Shop Aprons ?

I started this club because someone mentioned a thread about Aprons. I've got a couple but rarely ware them. Still think the subject bears discussion.  I'm not sure how these clubs work exactly but anyone is free to start a topic here.

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    • I didn’t take it that way, I just didn’t want it to end up going down that rabbit hole. I know some people have strong opinions about sharpening. My stating that was more to explain why I didn’t otherwise respond to your filing comments. And I specified quality grinder because the cheap ones are not worth their weight in dirt, IMO.  
    • 10 years of mold. Any suggestions getting then clean?  
    • I have so many, in different sizes, that I can't remember where they all came from. From 27' long 4" ones, down to 1" strap flimsy ones. They all seem to work fine, except for the very small ones with solid color, very flexible straps.  I know some of mine came from Tractor Supply, and some from the sale rack in Harbor Freight. I'm always amazed at how many people can't seem to operate them.  To loosen, hold the release trigger, and straighten the handle out.  Once the handle is straightened out, pull the end of the strap until the strap is completely unwound, and the slot in the ratchet in line with the now straight out handle.  I even had to show my Scientist friends how to release them.  They used them for tying down equipment in a C141 with a hole in the side of the fuselage for a telescope to be able to see out.  It was comical watching them try to release the straps. The 27' ones are for tying down loads of hay, or straw.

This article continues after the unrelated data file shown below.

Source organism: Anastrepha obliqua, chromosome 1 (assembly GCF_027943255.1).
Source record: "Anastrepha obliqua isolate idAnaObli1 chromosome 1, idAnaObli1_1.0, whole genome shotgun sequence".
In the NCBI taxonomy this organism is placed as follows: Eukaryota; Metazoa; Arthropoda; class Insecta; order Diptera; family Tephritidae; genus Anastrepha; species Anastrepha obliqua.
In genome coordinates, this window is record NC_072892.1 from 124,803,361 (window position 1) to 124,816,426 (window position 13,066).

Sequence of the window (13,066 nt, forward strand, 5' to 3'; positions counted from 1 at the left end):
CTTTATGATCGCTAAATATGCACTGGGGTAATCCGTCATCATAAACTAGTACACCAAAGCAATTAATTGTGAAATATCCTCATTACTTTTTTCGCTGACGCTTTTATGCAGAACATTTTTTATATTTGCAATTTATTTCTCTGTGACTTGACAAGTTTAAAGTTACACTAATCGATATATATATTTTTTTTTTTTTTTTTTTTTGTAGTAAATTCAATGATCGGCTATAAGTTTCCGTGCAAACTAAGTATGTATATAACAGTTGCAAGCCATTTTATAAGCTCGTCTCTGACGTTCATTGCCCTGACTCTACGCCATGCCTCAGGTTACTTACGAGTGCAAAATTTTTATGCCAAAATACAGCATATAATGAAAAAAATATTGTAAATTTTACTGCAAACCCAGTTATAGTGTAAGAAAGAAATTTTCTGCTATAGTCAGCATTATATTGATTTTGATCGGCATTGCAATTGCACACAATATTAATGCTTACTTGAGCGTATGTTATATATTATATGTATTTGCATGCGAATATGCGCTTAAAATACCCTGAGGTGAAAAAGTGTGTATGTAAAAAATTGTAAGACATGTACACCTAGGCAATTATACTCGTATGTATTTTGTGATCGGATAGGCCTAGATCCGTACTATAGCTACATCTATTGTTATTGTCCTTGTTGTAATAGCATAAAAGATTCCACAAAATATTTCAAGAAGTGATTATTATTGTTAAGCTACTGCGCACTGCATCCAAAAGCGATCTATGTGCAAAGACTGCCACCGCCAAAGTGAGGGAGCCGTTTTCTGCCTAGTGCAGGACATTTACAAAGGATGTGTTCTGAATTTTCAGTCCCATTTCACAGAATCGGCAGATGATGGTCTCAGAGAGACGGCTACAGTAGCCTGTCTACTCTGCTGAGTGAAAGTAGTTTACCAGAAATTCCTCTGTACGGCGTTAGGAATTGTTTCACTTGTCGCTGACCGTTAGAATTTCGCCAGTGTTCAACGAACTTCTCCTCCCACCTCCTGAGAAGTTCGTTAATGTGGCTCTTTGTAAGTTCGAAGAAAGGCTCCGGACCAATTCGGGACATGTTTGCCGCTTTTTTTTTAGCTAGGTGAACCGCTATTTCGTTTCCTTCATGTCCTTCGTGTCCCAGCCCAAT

• Wasn't my intention apologies. I just meant that you will need to sharpen mid milling session so having files and possibly a guide system is a must imo. Unless you want to have multiple chains and swap out which would be time consuming. I think the grinder is with out a doubt better. 2x12 for reference on every cut, i secure it with 2_3/4" screws. I typically use 3 on the first cut to keep the board from being tippy on the log and then use 2 for the remaining cuts. You'll want some small wedges as well to prop under the board on the log and may need a screw to secure them as well. Think of it like shimming a door frame. The 2x12 will bow in the middle if it's only touching the log on each end. Or it'll bow in the middle if it's only touching the log in the middle. The 2x12 isn't the best. It's great for strait trees but if the tree isn't remotely strait or there are protuberances this can cause issues. I have an idea to make the 2x12 better notably reinforcing each side with 1.5" angle iron to make the board more rigid and then use blocks at the start and stop. I just haven't gotten around to improving the system yet. If i figure out some neat tricks I'll share them.
    • I don’t want to get into the age-old debate of file vs grinder, but I’ve chosen to go with a quality grinder for my primary sharpening method.  I was at the stihl dealer today and almost walked out with a new saw.  So you had mentioned that you use your 2x10 (or 2x12?) reference on every cut. Do you secure it to the log on every cut or just on the first?  
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